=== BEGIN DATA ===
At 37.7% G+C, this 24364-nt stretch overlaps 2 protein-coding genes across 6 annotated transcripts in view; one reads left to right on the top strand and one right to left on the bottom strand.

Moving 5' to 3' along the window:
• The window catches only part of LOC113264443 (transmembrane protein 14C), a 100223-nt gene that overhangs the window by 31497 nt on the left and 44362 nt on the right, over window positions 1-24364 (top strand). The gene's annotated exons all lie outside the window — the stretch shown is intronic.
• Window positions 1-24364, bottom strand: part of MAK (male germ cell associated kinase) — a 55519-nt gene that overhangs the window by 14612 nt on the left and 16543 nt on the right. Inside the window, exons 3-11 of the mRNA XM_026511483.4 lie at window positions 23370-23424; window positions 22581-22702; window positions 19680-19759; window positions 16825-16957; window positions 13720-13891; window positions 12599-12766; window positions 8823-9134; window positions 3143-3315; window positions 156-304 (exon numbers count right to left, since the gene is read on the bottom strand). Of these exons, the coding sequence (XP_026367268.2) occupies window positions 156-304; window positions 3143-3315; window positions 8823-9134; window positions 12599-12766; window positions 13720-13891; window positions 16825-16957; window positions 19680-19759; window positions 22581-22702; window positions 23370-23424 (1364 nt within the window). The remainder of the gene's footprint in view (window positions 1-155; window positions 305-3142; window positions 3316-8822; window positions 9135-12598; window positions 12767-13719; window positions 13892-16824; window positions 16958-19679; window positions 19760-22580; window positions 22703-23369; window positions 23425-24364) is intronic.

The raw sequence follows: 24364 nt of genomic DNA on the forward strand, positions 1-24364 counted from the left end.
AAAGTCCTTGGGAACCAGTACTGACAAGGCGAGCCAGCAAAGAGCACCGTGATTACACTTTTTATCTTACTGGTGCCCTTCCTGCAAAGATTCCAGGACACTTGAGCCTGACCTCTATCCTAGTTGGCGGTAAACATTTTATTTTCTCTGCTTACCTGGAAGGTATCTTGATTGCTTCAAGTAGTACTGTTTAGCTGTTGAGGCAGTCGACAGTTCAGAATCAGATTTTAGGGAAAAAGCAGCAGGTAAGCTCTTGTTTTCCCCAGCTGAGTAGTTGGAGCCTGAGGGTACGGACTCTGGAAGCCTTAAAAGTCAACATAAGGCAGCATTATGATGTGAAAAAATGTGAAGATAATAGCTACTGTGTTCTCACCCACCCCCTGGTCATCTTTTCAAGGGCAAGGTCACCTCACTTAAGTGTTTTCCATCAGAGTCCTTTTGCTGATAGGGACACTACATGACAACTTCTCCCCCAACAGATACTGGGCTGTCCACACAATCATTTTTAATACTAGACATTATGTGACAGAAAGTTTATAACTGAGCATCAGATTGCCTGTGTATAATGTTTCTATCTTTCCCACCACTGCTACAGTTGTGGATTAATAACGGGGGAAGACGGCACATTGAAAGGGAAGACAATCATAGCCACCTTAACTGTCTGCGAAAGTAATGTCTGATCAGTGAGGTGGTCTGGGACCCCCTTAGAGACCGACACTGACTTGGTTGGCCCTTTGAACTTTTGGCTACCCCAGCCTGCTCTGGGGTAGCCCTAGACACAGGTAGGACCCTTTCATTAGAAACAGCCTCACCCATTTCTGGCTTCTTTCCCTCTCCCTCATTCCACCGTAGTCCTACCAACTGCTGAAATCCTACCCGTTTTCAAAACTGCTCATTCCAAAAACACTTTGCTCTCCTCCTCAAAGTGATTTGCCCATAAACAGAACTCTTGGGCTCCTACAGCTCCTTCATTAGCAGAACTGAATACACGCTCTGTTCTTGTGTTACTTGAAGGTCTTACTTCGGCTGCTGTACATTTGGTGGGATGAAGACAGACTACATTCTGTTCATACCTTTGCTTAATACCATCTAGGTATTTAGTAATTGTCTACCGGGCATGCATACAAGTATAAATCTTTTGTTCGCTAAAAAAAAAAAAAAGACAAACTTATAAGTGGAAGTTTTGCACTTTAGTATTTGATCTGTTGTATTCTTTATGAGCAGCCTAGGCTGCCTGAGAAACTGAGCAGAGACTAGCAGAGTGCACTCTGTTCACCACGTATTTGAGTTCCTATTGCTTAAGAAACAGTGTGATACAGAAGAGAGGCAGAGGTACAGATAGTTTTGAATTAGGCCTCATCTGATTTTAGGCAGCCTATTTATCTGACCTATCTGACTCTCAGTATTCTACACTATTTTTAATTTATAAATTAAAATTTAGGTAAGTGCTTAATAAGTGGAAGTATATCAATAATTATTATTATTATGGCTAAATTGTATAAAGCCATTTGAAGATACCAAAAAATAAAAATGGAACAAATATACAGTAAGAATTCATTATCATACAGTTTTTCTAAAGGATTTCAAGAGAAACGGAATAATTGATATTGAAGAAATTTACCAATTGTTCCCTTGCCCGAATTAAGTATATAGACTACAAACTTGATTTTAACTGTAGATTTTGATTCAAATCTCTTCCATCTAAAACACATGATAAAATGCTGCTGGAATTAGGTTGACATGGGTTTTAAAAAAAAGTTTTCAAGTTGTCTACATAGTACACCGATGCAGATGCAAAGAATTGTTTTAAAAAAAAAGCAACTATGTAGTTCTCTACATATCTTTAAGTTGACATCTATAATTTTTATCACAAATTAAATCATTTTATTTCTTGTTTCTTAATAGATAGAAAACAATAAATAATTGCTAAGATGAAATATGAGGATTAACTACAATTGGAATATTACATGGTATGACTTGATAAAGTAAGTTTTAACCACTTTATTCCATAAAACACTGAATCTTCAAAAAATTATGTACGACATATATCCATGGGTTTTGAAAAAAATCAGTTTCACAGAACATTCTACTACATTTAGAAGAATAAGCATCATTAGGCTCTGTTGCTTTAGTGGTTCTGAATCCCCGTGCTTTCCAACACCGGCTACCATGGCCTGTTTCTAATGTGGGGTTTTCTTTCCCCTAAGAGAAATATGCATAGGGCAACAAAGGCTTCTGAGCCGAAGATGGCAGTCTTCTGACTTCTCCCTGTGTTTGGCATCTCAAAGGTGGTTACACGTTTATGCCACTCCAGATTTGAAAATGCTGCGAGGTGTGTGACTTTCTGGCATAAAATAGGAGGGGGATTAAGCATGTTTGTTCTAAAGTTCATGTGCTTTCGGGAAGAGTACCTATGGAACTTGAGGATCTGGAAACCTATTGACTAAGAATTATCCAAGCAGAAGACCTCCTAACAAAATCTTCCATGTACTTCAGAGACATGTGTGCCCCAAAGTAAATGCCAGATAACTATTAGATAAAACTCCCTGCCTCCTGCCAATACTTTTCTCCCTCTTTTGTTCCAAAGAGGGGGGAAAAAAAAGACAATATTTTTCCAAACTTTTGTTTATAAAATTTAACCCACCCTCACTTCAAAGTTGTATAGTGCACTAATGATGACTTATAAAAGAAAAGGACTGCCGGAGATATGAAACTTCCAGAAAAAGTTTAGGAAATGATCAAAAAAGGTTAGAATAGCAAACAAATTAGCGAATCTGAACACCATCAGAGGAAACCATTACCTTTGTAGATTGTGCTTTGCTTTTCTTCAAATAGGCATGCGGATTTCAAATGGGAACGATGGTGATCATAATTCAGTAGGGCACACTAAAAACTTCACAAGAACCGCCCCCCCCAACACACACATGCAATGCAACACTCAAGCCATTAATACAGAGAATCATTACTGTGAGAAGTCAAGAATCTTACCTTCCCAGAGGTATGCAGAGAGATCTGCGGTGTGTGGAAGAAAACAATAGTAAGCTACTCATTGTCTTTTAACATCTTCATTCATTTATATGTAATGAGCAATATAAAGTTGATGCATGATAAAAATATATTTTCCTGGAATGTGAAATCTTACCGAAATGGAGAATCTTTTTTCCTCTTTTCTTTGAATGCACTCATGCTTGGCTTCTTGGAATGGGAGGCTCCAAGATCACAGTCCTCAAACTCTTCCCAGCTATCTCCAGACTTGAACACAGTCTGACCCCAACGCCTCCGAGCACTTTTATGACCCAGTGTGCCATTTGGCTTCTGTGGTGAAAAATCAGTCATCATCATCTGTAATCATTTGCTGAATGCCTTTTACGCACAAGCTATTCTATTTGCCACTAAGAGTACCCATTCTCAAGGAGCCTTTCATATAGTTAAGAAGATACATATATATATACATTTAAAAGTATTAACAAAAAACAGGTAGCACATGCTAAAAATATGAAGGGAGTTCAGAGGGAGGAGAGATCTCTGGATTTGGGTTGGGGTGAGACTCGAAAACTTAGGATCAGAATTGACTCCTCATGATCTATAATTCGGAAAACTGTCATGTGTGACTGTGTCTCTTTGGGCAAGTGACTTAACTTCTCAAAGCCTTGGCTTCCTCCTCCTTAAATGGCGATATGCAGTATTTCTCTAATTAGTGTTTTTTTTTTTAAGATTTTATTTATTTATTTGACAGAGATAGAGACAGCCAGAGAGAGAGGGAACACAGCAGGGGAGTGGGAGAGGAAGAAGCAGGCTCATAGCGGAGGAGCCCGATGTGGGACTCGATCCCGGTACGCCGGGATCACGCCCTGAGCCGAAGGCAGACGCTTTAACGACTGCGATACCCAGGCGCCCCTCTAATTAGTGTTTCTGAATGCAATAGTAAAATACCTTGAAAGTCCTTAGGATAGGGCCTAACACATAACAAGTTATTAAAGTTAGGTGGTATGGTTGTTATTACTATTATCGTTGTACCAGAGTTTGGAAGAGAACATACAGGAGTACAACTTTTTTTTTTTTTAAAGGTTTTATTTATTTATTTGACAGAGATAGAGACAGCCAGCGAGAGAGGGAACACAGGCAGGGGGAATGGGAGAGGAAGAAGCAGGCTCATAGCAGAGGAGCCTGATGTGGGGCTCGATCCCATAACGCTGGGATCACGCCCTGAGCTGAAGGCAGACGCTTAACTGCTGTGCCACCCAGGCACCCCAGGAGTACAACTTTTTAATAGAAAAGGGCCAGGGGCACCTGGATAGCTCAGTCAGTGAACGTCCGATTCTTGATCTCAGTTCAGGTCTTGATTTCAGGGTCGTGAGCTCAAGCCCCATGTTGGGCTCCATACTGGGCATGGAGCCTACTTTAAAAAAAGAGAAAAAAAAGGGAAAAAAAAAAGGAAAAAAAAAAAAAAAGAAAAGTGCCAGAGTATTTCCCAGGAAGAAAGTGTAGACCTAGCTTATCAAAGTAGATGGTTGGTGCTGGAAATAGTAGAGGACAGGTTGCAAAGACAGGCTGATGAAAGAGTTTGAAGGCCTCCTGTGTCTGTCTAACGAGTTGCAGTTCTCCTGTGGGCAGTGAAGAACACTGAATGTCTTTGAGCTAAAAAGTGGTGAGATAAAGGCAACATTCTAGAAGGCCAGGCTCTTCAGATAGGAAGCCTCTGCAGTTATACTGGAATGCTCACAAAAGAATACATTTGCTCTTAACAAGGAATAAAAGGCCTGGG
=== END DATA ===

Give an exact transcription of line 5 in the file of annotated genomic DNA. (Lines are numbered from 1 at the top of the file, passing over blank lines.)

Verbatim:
The raw sequence follows: 24364 nt of genomic DNA on the forward strand, positions 1-24364 counted from the left end.